Decades since the completion of a hydroelectric power plant in Mindanao, concerns are still mounting over its impact on the lives and livelihood of indigenous peoples.
But for many residents and energy advocates, now is not the time to slow the shift to clean power.
Jaira Mondez reports.
With the Philippine inflation still soaring, some Filipinos living in the southern Philippines get temporary reprieve from relatively affordable electricity rates.
Among them is Lysle Delfino, who usually sets aside around P2,000 or over $30 per month for power bills – an amount lower than her average electricity costs when she was still living in the city.
This is all thanks to Bukidnon’s renewable energy source – the Pulangi river.
That body of water is powering the Pulangi IV hydroelectric power plant – which has three generating units with 85 megawatts each.
It was constructed in 1982, and became operational in 1985.
The hydroelectric power plant is operated by the government-owned National Power Corporation (NAPOCOR)
But while some residents are benefiting from the affordable energy produced by the plant, thousands of indigenous peoples living near the river were displaced.
The Talaindig-Manobo are known to be dependent on bodies of water such as rivers, but due to the hydro electric power plant they were stripped off of their livelihood and ancestral domain.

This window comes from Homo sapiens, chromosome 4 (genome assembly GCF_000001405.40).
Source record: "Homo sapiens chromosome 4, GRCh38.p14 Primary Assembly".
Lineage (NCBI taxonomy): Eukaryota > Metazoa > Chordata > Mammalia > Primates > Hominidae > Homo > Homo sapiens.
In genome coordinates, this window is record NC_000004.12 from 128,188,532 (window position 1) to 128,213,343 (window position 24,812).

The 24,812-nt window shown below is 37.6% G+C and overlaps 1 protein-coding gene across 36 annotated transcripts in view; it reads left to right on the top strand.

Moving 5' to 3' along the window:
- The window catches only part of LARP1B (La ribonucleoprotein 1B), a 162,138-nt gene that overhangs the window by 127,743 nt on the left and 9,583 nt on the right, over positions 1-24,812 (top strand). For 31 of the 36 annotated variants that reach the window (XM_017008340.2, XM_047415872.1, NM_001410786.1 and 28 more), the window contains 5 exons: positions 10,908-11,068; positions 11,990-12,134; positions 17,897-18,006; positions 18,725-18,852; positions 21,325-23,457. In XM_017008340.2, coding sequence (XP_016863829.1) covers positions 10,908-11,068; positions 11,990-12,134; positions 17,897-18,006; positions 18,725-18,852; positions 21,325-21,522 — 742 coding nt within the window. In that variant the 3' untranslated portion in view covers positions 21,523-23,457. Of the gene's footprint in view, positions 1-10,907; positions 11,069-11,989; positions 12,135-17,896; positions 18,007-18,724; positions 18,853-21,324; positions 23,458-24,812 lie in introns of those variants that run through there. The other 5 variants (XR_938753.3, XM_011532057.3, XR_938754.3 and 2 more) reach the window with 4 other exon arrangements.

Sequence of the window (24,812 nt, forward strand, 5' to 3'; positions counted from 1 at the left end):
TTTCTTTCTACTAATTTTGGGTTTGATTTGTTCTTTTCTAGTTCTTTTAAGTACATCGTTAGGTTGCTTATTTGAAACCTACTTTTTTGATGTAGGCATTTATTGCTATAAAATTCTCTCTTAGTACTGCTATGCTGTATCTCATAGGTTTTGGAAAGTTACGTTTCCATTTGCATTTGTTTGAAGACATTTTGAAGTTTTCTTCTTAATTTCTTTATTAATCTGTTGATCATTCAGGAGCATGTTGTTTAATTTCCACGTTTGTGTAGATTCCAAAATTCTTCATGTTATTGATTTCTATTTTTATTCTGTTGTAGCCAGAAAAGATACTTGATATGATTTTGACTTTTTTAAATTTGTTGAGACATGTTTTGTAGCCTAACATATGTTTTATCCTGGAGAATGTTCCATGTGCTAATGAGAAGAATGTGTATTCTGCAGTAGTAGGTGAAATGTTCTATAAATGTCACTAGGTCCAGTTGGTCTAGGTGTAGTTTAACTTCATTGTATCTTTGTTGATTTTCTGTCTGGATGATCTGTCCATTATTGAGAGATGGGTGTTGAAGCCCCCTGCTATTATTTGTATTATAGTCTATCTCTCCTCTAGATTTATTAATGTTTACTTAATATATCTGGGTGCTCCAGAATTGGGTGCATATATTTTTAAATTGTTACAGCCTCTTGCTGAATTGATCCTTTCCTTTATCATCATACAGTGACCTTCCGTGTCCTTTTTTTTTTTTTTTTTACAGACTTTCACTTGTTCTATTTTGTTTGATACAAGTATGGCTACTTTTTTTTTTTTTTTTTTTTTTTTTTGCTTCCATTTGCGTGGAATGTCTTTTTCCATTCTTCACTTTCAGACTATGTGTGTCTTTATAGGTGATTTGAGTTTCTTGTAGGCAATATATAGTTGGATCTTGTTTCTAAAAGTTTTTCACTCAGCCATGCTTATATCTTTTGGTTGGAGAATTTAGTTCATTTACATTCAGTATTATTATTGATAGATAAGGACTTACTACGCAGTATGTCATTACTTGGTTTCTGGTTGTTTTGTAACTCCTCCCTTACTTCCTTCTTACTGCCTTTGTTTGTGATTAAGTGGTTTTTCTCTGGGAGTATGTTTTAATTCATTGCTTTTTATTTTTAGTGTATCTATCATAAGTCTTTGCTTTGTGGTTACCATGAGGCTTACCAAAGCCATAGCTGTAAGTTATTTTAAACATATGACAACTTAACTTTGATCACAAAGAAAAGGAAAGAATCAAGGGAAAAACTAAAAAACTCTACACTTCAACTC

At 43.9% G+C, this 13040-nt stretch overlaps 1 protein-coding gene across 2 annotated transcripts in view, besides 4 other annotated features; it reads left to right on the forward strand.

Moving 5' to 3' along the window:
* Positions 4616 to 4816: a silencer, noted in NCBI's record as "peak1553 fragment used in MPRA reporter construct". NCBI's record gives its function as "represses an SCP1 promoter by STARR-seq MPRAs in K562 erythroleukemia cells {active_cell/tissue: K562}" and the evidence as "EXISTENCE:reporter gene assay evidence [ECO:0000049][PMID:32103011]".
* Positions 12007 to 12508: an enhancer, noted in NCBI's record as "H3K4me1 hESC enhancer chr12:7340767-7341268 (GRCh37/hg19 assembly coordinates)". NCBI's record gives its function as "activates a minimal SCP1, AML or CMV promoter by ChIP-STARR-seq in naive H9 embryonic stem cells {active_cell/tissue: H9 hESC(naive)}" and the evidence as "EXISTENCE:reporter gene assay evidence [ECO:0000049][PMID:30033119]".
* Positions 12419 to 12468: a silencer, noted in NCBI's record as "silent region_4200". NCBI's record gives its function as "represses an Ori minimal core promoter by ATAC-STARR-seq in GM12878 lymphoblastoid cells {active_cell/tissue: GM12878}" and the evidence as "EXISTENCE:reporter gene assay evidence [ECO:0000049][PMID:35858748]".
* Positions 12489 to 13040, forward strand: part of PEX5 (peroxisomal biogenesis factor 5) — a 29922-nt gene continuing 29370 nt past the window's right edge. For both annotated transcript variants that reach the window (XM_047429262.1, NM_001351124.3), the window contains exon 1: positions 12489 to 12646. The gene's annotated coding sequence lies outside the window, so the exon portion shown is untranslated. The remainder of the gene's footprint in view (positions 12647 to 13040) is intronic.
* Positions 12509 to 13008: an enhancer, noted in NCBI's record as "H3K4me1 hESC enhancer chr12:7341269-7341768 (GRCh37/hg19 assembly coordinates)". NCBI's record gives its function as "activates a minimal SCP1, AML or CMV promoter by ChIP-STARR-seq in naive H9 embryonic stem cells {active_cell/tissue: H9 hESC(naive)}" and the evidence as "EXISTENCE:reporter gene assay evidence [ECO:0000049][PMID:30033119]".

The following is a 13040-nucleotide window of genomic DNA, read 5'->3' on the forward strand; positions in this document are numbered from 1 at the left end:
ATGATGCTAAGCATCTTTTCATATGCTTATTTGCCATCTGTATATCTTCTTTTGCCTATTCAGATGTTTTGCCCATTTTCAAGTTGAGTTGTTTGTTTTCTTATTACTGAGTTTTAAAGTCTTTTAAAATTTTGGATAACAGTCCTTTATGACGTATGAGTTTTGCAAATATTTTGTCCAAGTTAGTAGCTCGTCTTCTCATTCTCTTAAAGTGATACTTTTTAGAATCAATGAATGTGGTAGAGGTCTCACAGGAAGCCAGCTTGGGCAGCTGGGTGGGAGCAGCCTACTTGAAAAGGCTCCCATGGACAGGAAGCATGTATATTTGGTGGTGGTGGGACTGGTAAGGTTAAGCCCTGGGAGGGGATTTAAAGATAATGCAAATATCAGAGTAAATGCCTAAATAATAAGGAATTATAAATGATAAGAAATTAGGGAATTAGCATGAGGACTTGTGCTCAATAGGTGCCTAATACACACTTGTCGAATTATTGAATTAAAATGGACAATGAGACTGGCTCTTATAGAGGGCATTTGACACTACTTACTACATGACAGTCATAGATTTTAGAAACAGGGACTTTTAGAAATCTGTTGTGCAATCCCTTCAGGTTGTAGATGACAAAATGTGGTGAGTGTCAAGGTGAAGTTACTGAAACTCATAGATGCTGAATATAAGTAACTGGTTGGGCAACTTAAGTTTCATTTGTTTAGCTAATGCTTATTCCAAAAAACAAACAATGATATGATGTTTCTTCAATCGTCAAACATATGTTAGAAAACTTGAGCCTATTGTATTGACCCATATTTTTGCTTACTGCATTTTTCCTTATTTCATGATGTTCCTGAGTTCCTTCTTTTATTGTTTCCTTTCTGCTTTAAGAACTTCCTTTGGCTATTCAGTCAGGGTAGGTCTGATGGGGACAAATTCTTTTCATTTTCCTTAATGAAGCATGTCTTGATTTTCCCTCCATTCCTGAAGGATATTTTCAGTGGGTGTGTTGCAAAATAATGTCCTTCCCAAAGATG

A dozen villages in Bukidnon have been affected by the construction of Pulangi IV hydroelectric power plant. But the NAPOCOR asserts they are not abandoned, saying it has offered assistance through various projects and programs especially during the COVID-19 pandemic.
But for IP leader Datu Diosdado Seberia, these initiatives are not enough. He wants the funds to go straight to the indigenous peoples, instead of the local government.
Despite the proven benefits of shifting to clean energy sources, the proposed rehabilitation of Agus-Pulangi hydropower complex – which consists of seven hydropower plants including Pulangi IV remains on hold
Davao City 1st District Representative Paolo Duterte earlier called on the Marcos administration to prioritize the rehab of the Agus-Pulangi hydropower complex.
For Duterte, this can make the Philippines a ‘world leader’ in climate action and help Mindanao meet its expanding energy requirements.
Gerry Arances, convenor of Power for People Movember echoes Duterte’s sentiments.
“The energy crisis hounding the world should be an opportunity for the Philippine government to hasten the shift to clean power without leaving anyone behind. This is the idea behind calls of just transition,”
Energy advocates believe the Philippines is capable of making such a move given the country’s rich natural resources like wind, solar and water.
Environmental groups are in high hopes that in a few years time, the country will soon harness this potential.
This article is sponsored by the Rosa Luxemburg Stiftung Manila with funds of the Federal Ministry for Economic Cooperation and Development of the Federal Republic of Germany.
This publication or parts of it can be used by others for free as long as they provide a proper reference to the original publication.
The content of the article is the sole responsibility of the author and does not necessarily reflect the position of RLS.